Kidney Failure, Ketoacidosis Lawsuit Filed Over Invokana Diabetes Drug
While Johnson & Johnson’s Janssen Pharmaceuticals subsidiary continues to aggressively promote use of their new-generation diabetes drug, a product liability lawsuit filed last week indicates that a Maryland man suffered diabetic ketoacidosis and kidney failure from side effects of Invokana.
The complaint (PDF) was filed by John V. Markowski in the U.S. District Court for the District of New Jersey on November 15, indicating that the drug maker has failed to adequately warn consumers and the medical community about the serious health risks associated with the diabetes drug.
Invokana is part of a new class of treatments, known as sodium-glucose co-transporter 2 (SGLT2) inhibitors, which work in a different way from other diabetes treatments, impacting the normal kidney functions to increase the amount of sugar excreted in the urine. Invokana was the first member of this new class to hit the market, introduced in early 2013 and aggressively marketed to consumers and doctors as a superior new type of treatment. However, as more individuals have switched to the drug, a steady stream of serious side effects have emerged.
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Markowski indicates that he began to use Invokana in September 2013, and only a few months later began to suffer diabetic ketoacidosis and kidney failure, resulting in hospitalization.
“Plaintiff agreed to initiate treatment with invokana in an effort to reduce his blood-glucose, and because he was misled by Defendants into believing Invokana possesses indications or benefits which it does not,” the lawsuit states. “Instead of being safe and effective as Invokana’s alternatives are, Invokana can cause severe injuries, such as those suffered by Plaintiff, and Invokana has not been approved nor deemed safe and effective for either weight loss or reducing blood pressure, as Defendants represent.”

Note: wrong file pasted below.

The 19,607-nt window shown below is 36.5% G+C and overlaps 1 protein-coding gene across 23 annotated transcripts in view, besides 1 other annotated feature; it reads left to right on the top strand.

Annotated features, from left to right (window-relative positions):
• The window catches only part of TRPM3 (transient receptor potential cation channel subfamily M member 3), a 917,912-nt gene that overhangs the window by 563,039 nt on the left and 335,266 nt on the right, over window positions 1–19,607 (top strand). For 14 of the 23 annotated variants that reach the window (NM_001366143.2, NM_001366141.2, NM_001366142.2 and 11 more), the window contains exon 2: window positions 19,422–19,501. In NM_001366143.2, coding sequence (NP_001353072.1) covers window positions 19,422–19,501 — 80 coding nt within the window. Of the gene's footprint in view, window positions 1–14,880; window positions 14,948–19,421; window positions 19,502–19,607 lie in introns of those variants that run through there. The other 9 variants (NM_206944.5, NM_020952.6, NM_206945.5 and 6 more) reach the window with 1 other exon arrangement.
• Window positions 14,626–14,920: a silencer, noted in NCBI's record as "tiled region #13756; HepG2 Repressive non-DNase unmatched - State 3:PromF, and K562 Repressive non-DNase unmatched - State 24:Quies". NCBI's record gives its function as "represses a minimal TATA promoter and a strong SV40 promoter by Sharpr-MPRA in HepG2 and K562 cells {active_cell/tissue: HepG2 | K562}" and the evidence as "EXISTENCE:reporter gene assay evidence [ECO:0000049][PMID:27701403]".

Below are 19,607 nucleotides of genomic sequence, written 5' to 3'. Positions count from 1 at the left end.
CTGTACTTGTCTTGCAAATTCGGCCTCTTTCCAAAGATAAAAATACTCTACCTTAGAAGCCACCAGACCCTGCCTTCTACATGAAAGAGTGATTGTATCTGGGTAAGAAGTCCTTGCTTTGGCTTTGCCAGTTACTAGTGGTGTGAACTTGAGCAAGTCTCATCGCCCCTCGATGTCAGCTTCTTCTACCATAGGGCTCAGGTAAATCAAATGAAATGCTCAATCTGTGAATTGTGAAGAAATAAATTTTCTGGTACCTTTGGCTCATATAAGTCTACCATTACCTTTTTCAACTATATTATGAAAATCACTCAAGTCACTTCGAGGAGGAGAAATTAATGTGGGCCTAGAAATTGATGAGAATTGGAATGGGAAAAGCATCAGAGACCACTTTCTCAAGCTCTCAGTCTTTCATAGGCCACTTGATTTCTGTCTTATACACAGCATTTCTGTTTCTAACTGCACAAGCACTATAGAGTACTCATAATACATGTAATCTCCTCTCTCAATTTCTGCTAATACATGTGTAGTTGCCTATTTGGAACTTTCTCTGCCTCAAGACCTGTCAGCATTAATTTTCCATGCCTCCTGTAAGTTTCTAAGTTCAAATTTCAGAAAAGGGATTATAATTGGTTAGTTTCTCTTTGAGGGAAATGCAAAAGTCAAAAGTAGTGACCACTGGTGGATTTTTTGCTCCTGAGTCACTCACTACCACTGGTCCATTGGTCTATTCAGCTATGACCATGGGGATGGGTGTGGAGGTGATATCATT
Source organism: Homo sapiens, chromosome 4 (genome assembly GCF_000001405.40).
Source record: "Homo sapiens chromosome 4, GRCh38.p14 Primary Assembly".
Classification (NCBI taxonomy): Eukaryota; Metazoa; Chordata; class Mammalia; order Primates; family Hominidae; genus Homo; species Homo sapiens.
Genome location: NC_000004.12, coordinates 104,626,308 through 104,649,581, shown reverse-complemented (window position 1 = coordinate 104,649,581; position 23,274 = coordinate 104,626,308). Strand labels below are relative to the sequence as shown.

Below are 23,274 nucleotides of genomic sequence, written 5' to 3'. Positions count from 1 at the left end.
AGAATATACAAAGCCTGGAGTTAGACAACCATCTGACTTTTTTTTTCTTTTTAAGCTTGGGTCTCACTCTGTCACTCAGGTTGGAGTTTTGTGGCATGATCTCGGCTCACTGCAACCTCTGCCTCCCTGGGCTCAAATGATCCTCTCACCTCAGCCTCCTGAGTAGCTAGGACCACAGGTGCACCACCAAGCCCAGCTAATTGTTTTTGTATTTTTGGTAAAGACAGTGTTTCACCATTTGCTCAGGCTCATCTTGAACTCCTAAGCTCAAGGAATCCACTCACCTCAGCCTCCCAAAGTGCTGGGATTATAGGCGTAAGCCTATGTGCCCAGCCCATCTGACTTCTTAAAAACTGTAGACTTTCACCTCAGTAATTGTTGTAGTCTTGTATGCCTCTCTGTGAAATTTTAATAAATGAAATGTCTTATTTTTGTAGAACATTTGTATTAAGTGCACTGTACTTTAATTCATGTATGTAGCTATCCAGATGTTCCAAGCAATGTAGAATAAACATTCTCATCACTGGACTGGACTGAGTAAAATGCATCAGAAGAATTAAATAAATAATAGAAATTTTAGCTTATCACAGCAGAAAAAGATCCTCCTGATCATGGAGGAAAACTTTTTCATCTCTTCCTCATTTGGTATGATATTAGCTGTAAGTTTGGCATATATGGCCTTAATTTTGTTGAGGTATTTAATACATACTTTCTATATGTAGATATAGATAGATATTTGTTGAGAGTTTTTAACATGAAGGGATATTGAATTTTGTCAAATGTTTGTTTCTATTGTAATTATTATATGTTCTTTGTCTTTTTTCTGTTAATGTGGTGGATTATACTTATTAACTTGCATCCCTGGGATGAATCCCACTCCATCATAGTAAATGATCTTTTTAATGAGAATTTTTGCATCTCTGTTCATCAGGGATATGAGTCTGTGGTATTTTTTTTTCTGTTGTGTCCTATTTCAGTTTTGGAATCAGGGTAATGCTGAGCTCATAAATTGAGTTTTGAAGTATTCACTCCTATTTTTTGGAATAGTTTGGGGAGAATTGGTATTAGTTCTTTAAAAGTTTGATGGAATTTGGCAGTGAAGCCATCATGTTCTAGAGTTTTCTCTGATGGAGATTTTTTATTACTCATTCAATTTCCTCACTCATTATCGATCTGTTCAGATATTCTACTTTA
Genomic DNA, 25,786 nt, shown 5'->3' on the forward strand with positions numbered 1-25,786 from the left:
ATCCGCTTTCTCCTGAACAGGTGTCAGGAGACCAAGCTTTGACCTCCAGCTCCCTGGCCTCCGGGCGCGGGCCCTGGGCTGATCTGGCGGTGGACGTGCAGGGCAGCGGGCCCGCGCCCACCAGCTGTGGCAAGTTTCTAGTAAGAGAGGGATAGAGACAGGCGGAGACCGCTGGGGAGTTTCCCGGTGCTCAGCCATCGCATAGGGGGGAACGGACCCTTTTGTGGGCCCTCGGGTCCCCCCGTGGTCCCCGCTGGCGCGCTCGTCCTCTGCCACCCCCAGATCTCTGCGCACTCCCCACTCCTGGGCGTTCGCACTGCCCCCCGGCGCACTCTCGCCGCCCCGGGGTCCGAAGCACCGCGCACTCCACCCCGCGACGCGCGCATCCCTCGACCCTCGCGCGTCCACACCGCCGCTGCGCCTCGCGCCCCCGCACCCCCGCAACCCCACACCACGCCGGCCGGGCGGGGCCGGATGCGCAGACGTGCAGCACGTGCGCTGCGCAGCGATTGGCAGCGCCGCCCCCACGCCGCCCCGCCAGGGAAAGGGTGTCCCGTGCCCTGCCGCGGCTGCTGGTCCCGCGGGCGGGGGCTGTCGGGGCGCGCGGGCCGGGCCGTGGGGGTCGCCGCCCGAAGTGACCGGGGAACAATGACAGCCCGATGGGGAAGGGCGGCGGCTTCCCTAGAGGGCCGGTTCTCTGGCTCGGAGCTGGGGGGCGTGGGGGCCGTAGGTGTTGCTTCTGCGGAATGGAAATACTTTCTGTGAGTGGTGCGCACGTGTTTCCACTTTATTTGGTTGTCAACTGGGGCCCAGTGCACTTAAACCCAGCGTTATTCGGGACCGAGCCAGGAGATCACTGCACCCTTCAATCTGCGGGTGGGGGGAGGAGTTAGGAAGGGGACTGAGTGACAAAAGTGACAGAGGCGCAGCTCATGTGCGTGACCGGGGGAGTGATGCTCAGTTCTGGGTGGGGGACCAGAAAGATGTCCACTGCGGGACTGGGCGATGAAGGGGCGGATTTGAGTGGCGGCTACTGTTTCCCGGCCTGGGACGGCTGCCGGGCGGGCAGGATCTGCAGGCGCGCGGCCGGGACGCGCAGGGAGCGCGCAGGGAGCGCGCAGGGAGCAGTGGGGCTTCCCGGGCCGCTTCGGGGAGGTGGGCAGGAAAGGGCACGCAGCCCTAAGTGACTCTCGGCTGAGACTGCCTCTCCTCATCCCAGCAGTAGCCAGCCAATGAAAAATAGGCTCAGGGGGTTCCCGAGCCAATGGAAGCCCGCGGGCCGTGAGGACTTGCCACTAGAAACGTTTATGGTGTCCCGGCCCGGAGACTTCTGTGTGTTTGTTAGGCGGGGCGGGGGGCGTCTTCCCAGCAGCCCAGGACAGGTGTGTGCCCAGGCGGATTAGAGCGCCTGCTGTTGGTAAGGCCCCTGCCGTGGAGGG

The case joins a growing number of similar Invokana lawsuits filed in recent months, including claims by other individuals who developed diabetic ketoacidosis, kidney failure, heart attacks and other injuries.
Invokana diabetic ketoacidosis problems can cause low blood sugar, low potassium levels that can interfere with the functioning of the heart, muscles and nervous system, and can also cause swelling of the brain. If left untreated, ketoacidosis can result in loss of consciousness and even death.
In December 2015, the FDA required Johnson & Johnson and the makers of other SGLT2 inhibitors to add new diabetic ketoacidosis warnings to their medications, urging users to stop taking the drug and seek immediate medical attention if they experience symptoms like abdominal pain, fatigue, nausea, respiratory problems or vomiting.
In May 2015, the Institute for Safe Medication Practices (ISMP) conducted a detailed review of adverse event reports submitted to the FDA during the first year Invokana was on the market, and identified a potential risk of kidney damage with Invokana and other SGLT2 inhibitors, raising questions about whether the benefits provided by the medication justify the risk.
In June 2016, the FDA required the drug makers to add new Invokana safety warning, indicating that the medication may increase the risk of acute kidney injury and other severe health problems.
As Invokana injury lawyers continue to review and file claims for individuals nationwide, it is widely expected that hundreds, if not thousands, of additional lawsuits may be filed in the coming months and years.
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